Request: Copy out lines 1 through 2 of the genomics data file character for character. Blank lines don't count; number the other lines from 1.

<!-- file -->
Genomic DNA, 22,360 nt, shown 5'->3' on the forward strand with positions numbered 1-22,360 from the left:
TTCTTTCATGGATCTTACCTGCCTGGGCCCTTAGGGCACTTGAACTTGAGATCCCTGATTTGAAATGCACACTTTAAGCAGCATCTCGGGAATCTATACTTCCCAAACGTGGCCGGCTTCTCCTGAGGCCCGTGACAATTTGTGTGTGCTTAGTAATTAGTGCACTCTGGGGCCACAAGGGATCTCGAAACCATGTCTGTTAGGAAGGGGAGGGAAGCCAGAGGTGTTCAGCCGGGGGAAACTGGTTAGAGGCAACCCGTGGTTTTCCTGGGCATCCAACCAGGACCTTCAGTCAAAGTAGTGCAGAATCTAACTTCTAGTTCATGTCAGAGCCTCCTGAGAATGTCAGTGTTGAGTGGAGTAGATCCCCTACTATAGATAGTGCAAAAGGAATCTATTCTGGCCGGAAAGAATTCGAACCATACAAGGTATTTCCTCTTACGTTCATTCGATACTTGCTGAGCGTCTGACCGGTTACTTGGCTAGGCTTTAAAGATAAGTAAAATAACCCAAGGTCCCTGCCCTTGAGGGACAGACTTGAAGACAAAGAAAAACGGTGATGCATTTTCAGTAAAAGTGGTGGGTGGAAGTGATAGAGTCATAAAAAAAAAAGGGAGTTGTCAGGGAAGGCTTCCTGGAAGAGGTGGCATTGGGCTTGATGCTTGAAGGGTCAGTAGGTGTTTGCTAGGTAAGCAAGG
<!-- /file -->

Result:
Genomic DNA, 22,360 nt, shown 5'->3' on the forward strand with positions numbered 1-22,360 from the left:
TTCTTTCATGGATCTTACCTGCCTGGGCCCTTAGGGCACTTGAACTTGAGATCCCTGATTTGAAATGCACACTTTAAGCAGCATCTCGGGAATCTATACTTCCCAAACGTGGCCGGCTTCTCCTGAGGCCCGTGACAATTTGTGTGTGCTTAGTAATTAGTGCACTCTGGGGCCACAAGGGATCTCGAAACCATGTCTGTTAGGAAGGGGAGGGAAGCCAGAGGTGTTCAGCCGGGGGAAACTGGTTAGAGGCAACCCGTGGTTTTCCTGGGCATCCAACCAGGACCTTCAGTCAAAGTAGTGCAGAATCTAACTTCTAGTTCATGTCAGAGCCTCCTGAGAATGTCAGTGTTGAGTGGAGTAGATCCCCTACTATAGATAGTGCAAAAGGAATCTATTCTGGCCGGAAAGAATTCGAACCATACAAGGTATTTCCTCTTACGTTCATTCGATACTTGCTGAGCGTCTGACCGGTTACTTGGCTAGGCTTTAAAGATAAGTAAAATAACCCAAGGTCCCTGCCCTTGAGGGACAGACTTGAAGACAAAGAAAAACGGTGATGCATTTTCAGTAAAAGTGGTGGGTGGAAGTGATAGAGTCATAAAAAAAAAAGGGAGTTGTCAGGGAAGGCTTCCTGGAAGAGGTGGCATTGGGCTTGATGCTTGAAGGGTCAGTAGGTGTTTGCTAGGTAAGCAAGG